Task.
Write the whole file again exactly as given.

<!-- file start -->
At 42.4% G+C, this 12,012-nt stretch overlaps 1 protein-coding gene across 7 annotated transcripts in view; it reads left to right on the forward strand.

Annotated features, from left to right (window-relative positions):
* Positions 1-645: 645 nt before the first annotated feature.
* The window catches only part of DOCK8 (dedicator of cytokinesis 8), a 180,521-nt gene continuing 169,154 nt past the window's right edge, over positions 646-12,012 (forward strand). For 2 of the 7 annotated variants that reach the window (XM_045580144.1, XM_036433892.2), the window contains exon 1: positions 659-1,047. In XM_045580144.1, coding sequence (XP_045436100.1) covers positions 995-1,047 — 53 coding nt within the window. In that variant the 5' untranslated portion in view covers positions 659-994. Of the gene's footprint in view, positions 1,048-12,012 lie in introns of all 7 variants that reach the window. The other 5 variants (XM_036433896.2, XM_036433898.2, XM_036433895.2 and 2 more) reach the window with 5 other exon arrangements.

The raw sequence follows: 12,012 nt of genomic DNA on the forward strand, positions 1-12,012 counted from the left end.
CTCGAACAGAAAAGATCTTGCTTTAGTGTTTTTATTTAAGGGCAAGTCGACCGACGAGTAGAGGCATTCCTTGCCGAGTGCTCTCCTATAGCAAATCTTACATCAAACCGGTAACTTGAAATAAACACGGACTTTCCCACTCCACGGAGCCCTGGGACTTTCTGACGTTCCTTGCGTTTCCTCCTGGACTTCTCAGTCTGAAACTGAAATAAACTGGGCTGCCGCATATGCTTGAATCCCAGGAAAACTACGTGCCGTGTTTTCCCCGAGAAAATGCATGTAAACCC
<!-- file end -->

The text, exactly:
At 42.4% G+C, this 12,012-nt stretch overlaps 1 protein-coding gene across 7 annotated transcripts in view; it reads left to right on the forward strand.

Annotated features, from left to right (window-relative positions):
* Positions 1-645: 645 nt before the first annotated feature.
* The window catches only part of DOCK8 (dedicator of cytokinesis 8), a 180,521-nt gene continuing 169,154 nt past the window's right edge, over positions 646-12,012 (forward strand). For 2 of the 7 annotated variants that reach the window (XM_045580144.1, XM_036433892.2), the window contains exon 1: positions 659-1,047. In XM_045580144.1, coding sequence (XP_045436100.1) covers positions 995-1,047 — 53 coding nt within the window. In that variant the 5' untranslated portion in view covers positions 659-994. Of the gene's footprint in view, positions 1,048-12,012 lie in introns of all 7 variants that reach the window. The other 5 variants (XM_036433896.2, XM_036433898.2, XM_036433895.2 and 2 more) reach the window with 5 other exon arrangements.

The raw sequence follows: 12,012 nt of genomic DNA on the forward strand, positions 1-12,012 counted from the left end.
CTCGAACAGAAAAGATCTTGCTTTAGTGTTTTTATTTAAGGGCAAGTCGACCGACGAGTAGAGGCATTCCTTGCCGAGTGCTCTCCTATAGCAAATCTTACATCAAACCGGTAACTTGAAATAAACACGGACTTTCCCACTCCACGGAGCCCTGGGACTTTCTGACGTTCCTTGCGTTTCCTCCTGGACTTCTCAGTCTGAAACTGAAATAAACTGGGCTGCCGCATATGCTTGAATCCCAGGAAAACTACGTGCCGTGTTTTCCCCGAGAAAATGCATGTAAACCC